A Car Is Born: This 1960s Film Showing Life In The River Rouge Plant Is A Jaw Dropper


A Car Is Born: This 1960s Film Showing Life In The River Rouge Plant Is A Jaw Dropper

It has been said by people far smarter than I ever will be, that Ford’s River Rouge plant is the greatest factory ever built. At its height, ore and raw materials would enter one end cars would leave the other. It was the most vertically integrated operation in the history of the car. Ford owned the ore mines, the ships, the plant and basically everyone in it. The place, again, at its height was its own city. Consuming incredible amounts of electricity and resources to run things like blast furnaces, presses, and even the production line itself. In the same place that the frames were being made the engines were being cast, machined, and assembled. It seems impossible now, but it was not only possible, it was very, very real.

It does not appear that the Rouge was a really magical place to work. In fact, it seems like hell through most of this video with the unending clank and clatter, seemingly endless opportunities for industrial accidents, and the grim stoicism of the workers.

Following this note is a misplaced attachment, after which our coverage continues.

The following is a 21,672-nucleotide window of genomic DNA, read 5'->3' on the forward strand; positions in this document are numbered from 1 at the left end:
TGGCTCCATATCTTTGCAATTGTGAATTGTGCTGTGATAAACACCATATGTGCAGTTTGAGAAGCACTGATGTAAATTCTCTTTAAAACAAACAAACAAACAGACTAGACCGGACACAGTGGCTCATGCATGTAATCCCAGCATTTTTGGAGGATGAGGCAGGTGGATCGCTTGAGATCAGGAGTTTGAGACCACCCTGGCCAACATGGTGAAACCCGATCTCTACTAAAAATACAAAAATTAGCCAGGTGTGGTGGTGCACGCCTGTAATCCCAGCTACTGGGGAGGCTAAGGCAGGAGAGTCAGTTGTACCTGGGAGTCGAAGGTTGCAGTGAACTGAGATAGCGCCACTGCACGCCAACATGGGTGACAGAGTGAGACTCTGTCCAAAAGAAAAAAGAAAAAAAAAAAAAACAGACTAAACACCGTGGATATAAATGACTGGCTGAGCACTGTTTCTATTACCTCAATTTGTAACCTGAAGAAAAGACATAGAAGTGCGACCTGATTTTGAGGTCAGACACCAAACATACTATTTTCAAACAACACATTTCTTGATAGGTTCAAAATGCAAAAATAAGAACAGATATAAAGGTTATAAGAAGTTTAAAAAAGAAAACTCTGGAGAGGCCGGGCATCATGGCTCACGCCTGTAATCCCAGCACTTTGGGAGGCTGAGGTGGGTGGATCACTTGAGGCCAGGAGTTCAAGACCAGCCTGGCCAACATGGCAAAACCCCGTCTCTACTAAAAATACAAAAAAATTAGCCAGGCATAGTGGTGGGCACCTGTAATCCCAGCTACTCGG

The flip side to this is that many, many, thousands of families were supported from the Rouge. Dads went into the depths of the plant, moms went into the administrative areas, and everyone made a living.

This is an amazing film.

Press play below to see this incredible video from River Rouge in the 1960s –


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4 thoughts on “A Car Is Born: This 1960s Film Showing Life In The River Rouge Plant Is A Jaw Dropper

  1. Labweiler

    Way back when my grandfather worked at a Ford factory “out in the pickers” of Upper Michigan IIRC he was making steering wheels. Started out making 10 cents an hour and 12 hour days.

    Gramps loved telling that story because people would freak out over the 10 cents an hour. He would smile and say he was livin’ good.
    At that time a loaf of bread was a nickel, a quart of milk two cents.
    Good living indeed.

    Reply
  2. Maxwell Smart

    Gotta love the painters with no masks along with the smokers. Real freedom in those days, even if it killed you.

    Reply
  3. phitter67

    It’s sad there was so much vandalism that they had to enclose the train cars. I loved watching them go by and see what was new. you do get a moving art show now with all the graffiti.

    Reply
  4. Stan dolega

    I worked in the Dearborn Stamping Plant, 1964 as a summer job while attending Michigan State. Also toured the whole Rouge complex. Saw most of it. Valuable life experiance. Later on I took my art students on the tour.

    Reply

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